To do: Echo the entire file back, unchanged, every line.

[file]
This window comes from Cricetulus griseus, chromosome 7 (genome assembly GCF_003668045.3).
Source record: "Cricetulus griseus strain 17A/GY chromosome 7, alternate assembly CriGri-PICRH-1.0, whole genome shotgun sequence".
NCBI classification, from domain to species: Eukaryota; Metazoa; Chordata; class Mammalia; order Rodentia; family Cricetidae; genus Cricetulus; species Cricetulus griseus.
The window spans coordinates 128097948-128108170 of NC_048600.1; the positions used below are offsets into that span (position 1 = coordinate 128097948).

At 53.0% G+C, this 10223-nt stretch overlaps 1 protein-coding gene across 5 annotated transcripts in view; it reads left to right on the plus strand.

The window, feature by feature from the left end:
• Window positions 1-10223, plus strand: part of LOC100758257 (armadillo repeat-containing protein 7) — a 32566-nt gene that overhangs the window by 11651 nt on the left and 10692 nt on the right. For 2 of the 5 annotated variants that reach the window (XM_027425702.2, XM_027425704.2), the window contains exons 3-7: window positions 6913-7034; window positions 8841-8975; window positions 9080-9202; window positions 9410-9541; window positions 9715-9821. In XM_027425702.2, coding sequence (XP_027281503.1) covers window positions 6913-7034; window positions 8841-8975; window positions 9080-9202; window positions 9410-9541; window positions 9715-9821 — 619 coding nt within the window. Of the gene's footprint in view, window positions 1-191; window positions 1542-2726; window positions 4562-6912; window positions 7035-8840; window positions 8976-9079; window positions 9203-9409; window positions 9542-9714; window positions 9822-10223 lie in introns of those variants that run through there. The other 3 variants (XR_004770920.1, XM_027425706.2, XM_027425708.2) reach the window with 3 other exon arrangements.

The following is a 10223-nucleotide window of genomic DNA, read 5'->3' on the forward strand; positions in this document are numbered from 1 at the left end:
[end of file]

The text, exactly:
This window comes from Cricetulus griseus, chromosome 7 (genome assembly GCF_003668045.3).
Source record: "Cricetulus griseus strain 17A/GY chromosome 7, alternate assembly CriGri-PICRH-1.0, whole genome shotgun sequence".
NCBI classification, from domain to species: Eukaryota; Metazoa; Chordata; class Mammalia; order Rodentia; family Cricetidae; genus Cricetulus; species Cricetulus griseus.
The window spans coordinates 128097948-128108170 of NC_048600.1; the positions used below are offsets into that span (position 1 = coordinate 128097948).

At 53.0% G+C, this 10223-nt stretch overlaps 1 protein-coding gene across 5 annotated transcripts in view; it reads left to right on the plus strand.

The window, feature by feature from the left end:
• Window positions 1-10223, plus strand: part of LOC100758257 (armadillo repeat-containing protein 7) — a 32566-nt gene that overhangs the window by 11651 nt on the left and 10692 nt on the right. For 2 of the 5 annotated variants that reach the window (XM_027425702.2, XM_027425704.2), the window contains exons 3-7: window positions 6913-7034; window positions 8841-8975; window positions 9080-9202; window positions 9410-9541; window positions 9715-9821. In XM_027425702.2, coding sequence (XP_027281503.1) covers window positions 6913-7034; window positions 8841-8975; window positions 9080-9202; window positions 9410-9541; window positions 9715-9821 — 619 coding nt within the window. Of the gene's footprint in view, window positions 1-191; window positions 1542-2726; window positions 4562-6912; window positions 7035-8840; window positions 8976-9079; window positions 9203-9409; window positions 9542-9714; window positions 9822-10223 lie in introns of those variants that run through there. The other 3 variants (XR_004770920.1, XM_027425706.2, XM_027425708.2) reach the window with 3 other exon arrangements.

The following is a 10223-nucleotide window of genomic DNA, read 5'->3' on the forward strand; positions in this document are numbered from 1 at the left end: